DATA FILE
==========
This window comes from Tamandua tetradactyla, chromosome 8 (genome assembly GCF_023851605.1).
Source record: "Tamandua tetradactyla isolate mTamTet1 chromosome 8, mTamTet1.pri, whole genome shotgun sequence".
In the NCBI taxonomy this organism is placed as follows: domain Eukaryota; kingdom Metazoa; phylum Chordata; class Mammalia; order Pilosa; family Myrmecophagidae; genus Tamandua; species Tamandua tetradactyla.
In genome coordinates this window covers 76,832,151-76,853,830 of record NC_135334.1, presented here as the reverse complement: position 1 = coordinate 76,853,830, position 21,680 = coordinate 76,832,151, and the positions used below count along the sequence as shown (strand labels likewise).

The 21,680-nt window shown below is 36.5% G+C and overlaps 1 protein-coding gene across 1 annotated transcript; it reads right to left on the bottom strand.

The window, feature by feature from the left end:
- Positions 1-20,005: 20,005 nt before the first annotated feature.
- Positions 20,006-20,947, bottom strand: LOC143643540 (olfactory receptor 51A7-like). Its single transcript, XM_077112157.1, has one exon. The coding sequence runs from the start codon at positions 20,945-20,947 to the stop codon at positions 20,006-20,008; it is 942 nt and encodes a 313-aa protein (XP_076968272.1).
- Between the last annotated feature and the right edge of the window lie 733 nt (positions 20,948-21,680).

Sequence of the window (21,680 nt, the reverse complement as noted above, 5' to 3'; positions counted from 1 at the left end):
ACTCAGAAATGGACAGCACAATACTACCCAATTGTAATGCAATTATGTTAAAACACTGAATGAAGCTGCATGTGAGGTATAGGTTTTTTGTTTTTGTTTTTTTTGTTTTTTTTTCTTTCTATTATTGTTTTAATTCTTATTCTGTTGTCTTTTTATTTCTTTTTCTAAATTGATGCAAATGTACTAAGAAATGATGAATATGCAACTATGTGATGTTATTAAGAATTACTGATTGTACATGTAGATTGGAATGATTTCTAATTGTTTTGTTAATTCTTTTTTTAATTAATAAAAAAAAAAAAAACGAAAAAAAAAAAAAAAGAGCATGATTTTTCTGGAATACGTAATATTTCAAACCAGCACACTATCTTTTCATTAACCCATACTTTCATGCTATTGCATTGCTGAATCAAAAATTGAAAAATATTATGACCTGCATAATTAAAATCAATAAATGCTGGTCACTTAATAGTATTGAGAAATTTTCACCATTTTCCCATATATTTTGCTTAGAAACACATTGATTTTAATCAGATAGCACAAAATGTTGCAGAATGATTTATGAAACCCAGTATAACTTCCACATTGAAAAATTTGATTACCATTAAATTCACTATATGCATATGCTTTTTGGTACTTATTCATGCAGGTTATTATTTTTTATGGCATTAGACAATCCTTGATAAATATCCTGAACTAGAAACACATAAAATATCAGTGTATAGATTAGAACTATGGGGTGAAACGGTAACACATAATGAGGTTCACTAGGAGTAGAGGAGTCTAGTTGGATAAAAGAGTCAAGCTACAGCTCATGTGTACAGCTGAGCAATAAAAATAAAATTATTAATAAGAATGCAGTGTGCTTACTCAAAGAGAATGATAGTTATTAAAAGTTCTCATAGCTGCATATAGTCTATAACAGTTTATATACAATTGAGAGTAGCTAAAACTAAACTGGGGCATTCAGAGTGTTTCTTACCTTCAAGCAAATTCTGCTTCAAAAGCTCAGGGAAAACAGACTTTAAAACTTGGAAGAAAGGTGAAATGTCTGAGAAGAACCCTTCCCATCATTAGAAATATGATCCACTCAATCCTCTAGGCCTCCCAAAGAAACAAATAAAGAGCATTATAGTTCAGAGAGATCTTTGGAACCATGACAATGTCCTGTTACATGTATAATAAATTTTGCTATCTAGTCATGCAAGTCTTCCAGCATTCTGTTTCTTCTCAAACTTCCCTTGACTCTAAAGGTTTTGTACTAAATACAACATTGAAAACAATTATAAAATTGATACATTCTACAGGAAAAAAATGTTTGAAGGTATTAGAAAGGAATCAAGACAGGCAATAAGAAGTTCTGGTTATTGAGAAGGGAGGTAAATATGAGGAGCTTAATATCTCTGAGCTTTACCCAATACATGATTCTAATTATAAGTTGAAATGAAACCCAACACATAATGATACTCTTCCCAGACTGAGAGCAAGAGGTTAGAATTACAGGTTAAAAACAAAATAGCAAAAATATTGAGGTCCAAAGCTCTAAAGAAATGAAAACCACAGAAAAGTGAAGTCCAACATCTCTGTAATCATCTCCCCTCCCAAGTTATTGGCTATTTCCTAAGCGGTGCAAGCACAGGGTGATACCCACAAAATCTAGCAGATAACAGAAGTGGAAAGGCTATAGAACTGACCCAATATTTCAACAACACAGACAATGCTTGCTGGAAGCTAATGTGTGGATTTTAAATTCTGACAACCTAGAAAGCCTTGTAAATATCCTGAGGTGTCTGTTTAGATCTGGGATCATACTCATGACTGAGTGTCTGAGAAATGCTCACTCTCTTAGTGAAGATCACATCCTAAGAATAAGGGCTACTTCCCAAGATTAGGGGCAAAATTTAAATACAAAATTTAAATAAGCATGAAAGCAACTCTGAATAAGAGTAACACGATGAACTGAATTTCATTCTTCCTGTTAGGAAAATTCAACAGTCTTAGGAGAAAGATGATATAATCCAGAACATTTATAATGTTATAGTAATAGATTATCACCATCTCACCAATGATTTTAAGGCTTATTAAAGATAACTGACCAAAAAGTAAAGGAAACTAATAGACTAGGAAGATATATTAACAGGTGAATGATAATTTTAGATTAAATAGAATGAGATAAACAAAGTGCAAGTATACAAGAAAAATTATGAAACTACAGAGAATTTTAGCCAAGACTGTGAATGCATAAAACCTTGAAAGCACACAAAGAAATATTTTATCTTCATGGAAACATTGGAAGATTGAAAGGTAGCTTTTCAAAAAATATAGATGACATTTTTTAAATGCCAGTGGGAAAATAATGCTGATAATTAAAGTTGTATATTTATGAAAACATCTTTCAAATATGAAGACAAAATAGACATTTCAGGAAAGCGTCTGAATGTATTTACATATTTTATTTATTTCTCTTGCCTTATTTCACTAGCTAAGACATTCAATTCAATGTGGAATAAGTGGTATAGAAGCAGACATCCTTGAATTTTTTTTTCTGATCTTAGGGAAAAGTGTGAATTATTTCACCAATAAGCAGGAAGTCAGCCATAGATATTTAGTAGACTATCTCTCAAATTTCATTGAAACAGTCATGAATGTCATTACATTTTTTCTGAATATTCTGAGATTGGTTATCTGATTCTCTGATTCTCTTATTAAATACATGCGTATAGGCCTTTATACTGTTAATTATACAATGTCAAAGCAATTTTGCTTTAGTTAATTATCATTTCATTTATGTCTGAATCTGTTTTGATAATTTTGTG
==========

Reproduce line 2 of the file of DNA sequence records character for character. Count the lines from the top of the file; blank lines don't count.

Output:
Source record: "Tamandua tetradactyla isolate mTamTet1 chromosome 8, mTamTet1.pri, whole genome shotgun sequence".